My advised Ph.D. student Haiyang Shi has successfully defended his thesis and graduated. Congratulations, Dr. Shi!

Thesis Info

Title: Designing High-Performance Erasure Coding Schemes for Next-Generation Storage Systems

Year and Degree: 2020, Doctor of Philosophy, Ohio State University, Computer Science and Engineering.


  • Xiaoyi Lu (Advisor)
  • Xiaodong Zhang (Committee Member)
  • Christopher Stewart (Committee Member)
  • Yang Wang (Committee Member)


Replication has been a cornerstone of reliable distributed storage systems for years. Replicating data at multiple locations in the system maintains sufficient redundancy to tolerate individual failures. However, the exploding volume and speed of data growth let researchers and engineers rethink about using storage-efficient fault tolerance mechanisms to replace replication in designing or re-designing reliable distributed storage systems. One promising alternative of replication is Erasure Coding (EC), which trades off extra compu- tation for high reliability and availability at a prominently low storage overhead. Therefore, many existing distributed storage systems (e.g., HDFS 3.x, Ceph, QFS, Google Colossus, Facebook f4, and Baidu Atlas) have started to adopt EC to achieve storage-efficient fault tolerance. However, as EC introduces extra calculations into systems, there are several crucial challenges to think through for exploiting EC. Such as how to alleviate its computation overhead and bring emergent devices and technologies into the pictures for designing high-performance erasure-coded distributed storage systems. On modern HPC clusters and data centers, there are many powerful hardware devices (e.g., CPUs, General-Purpose Graphics Processing Units (GPGPUs), Field-Programmable Gate Arrays (FPGAs), and Smart Network Interface Cards (SmartNICs)) that are capable to carry out EC computation. To alleviate the EC overhead, various hardware-optimized EC schemes have been proposed in the community to leverage the advanced devices. In this dissertation, we first introduce a unified multi-rail EC library that enables upper-layer applications to leverage heterogeneous EC-capable hardware devices to perform EC operations simultaneously and introduces asynchronous APIs to facilitate overlapping opportunities between computation and communication.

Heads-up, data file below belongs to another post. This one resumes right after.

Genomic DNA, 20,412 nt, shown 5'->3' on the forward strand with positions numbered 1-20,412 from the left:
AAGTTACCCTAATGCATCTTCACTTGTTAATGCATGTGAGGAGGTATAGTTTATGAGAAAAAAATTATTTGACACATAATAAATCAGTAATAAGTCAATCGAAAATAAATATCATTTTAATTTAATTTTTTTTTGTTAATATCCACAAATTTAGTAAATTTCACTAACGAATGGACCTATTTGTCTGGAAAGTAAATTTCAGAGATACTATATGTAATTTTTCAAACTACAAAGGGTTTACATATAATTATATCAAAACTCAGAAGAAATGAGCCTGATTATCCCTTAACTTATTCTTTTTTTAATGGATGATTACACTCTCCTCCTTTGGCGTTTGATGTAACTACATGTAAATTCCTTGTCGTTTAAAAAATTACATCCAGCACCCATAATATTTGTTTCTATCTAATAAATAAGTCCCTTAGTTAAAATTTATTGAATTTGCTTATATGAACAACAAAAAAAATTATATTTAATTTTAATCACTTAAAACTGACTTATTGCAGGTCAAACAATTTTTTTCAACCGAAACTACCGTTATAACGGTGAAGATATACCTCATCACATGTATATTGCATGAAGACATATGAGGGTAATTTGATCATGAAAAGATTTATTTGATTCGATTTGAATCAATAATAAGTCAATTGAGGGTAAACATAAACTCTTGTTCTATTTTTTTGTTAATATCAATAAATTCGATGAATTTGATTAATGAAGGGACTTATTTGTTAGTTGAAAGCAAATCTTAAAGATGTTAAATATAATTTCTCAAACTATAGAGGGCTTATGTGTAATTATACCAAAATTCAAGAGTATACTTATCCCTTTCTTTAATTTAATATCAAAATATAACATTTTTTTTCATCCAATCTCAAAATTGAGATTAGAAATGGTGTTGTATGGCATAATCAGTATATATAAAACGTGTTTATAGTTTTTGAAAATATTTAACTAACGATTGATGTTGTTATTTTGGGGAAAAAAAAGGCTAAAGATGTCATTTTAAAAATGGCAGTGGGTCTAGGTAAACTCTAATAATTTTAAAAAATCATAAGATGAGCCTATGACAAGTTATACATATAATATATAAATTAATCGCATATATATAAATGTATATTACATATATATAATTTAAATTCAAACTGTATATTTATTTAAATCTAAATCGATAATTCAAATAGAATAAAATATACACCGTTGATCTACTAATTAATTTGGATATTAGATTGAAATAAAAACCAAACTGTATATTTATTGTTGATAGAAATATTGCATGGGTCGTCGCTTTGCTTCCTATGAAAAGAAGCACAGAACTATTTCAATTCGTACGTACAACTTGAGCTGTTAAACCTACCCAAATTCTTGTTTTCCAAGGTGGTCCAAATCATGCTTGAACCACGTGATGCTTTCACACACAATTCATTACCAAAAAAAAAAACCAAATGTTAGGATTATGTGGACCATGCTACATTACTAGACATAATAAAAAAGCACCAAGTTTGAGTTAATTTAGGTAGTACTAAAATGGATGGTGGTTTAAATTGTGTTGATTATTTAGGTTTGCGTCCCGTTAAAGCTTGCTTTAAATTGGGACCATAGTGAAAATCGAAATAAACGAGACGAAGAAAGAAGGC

Our comprehensive explorations illustrate that EC computation is in tight conjunction with data transmission (for dispatching EC results). Hence, we think that the EC-capable network devices (e.g., SmartNICs) are more promising and will be widely-used for EC calculations in designing next-generation erasure-coded distributed storage systems. Towards fully taking advantage of the EC offload capability on modern SmartNICs, we propose a tripartite graph based EC paradigm, which is able to tackle the limitations of current-generation EC offload schemes, bring more parallelism and overlapping, fully utilize networked resources, and therefore reduce the EC execution time. Moreover, we also present a set of coherent in-network EC primitives that can be easily integrated into existing state-of-the-art EC schemes and utilized in designing advanced EC schemes to fully leverage the advantages of the coherent in-network EC capabilities on commodity SmartNICs. Using coherent in-network EC primitives can further reduce CPU involvement and DMA traffics and thus speed up erasure-coded distributed storage systems.

To demonstrate the potential performance gains of the proposed designs, we co-design commonly-used distributed storage systems (i.e., HDFS and Memcached) with our proposed designs, and thoroughly evaluate the co-designed systems with Hadoop benchmarks and Yahoo! Cloud Serving Benchmark (YCSB) on small-scale and production-scale HPC clusters. The evaluations illustrate that erasure-coded distributed storage systems enhanced with the proposed designs obtain significant or considerable performance improvement.


Erasure Coding; Distributed Storage System; RDMA; SmartNIC;